Fluorine is an important proxy for magmatic differentiation processes in the shallow parts of volcanic plumbing systems. Fluorphlogopite is one of the more important fluorine carriers in magmatic rocks. In the present study, a full crystal chemical investigation of fluorophlogopite 1M from Piano delle Concazze, Mt. Etna volcano, Italy, is carried out. The fluorophlogopite occurs in a benmoreitic lava from prehistoric volcanic activity at Mt. Etna (post-caldera forming phase of the "Ellittico" eruptive center; similar to 15 ka BP). It is primarily associated with fluorapatite covered with amorphous SiO2 and crystallized during syn/post-eruption pneumatolytic stages. The mica sample studied here is among the most Fe- and Ti-rich fluorophlogopite found in nature. EPMA data yielded the following mean chemical formula for this mineral (K0.83Na0.13)(Fe0.442+Fe0.093+Mg2.18Al0.05Ti0.23Mn0.01)(Al0.92Si3.08)O-10.64(Cl-0.01 F-1.35). Structure refinements on four fluorophlogopite crystals, performed in space group C2/m, converged at R = 0.03-0.04, with cell parameters in the ranges a = 5.323-5.324, b = 9.219-9.222, c = 10.116- 10.119 angstrom, beta = 100.1-100.3 degrees. Major substitutions are OH- double left right arrow F-,M3+-oxy (v1M(2+)+OH-double left right arrow VIm(3+)+O2-) and Ti-oxy substitution: v1M2++2(OH)- Ti-vI(4+)+2O(2-). The fluorophlogopite from Piano delle Concazze exhibits the shortest c-parameter with respect to other fluorophlogopites found in nature. The short c parameter is essentially due to the absence of the hydroxyl group in favor of F- and especially of O2- and to the thus increased attractive interaction between the interlayer cation and the anion content (F-, 021 located at the 04 site. A comparison with other natural fluorophlogopites (namely from Biancavilla, Etna and Presidente Olegario, Brazil) show intermediate crystal-chemical features for the Piano delle Concazze fluorophlogopite. Particularly at Etna, differences in the chemical composition of the crystallized fluorophlogopites could be related to the various extent of enrichments by transfer of a gas phase achieved in specific parts of the volcanic plumbing system.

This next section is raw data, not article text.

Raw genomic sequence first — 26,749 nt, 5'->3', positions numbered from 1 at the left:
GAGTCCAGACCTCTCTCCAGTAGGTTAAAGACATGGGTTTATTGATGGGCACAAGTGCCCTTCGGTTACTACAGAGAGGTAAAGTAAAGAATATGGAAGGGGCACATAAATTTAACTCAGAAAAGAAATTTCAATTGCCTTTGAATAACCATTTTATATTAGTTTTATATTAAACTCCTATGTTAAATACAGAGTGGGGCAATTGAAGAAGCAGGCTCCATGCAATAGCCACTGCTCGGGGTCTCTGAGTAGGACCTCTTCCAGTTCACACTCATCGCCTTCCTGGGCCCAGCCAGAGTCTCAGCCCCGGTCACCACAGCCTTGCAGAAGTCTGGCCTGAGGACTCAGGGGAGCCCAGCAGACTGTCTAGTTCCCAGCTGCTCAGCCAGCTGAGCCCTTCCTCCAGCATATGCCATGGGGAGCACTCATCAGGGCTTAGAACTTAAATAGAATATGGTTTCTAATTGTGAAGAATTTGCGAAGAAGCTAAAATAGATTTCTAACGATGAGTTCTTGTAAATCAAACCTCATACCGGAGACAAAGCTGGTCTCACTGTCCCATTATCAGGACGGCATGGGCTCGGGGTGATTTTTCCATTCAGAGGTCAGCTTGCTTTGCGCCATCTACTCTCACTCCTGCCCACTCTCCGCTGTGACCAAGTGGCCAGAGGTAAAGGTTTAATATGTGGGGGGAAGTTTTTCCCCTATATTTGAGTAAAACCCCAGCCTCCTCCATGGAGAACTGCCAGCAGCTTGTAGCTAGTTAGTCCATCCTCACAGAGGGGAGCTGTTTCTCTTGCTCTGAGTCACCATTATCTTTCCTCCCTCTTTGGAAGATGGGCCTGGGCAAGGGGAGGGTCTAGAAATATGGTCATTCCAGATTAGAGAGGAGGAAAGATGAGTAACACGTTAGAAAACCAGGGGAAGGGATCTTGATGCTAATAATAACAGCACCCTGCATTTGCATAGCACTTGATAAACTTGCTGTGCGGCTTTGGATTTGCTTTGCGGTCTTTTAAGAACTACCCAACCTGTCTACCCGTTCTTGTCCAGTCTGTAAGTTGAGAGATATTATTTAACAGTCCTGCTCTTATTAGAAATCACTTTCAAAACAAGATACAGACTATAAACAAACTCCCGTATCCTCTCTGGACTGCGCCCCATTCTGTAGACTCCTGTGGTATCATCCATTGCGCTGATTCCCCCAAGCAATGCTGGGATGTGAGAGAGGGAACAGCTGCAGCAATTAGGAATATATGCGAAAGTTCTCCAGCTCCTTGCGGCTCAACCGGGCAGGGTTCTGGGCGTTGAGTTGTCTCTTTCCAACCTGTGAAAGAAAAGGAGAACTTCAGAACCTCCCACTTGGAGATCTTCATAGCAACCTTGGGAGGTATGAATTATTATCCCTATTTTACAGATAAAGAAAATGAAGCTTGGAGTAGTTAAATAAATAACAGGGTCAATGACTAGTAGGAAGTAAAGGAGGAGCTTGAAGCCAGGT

Stanley B.D., Schaub D.R., Hirschmann M.M. CO2 solubility in primitive martian basalts similar to Yamato 980459, the effect of composition on CO2 solubility of basalts, and the evolution of the martian atmosphere // Am. Miner. 2012. Vol. 97, № 11-12. P. 1841–1848.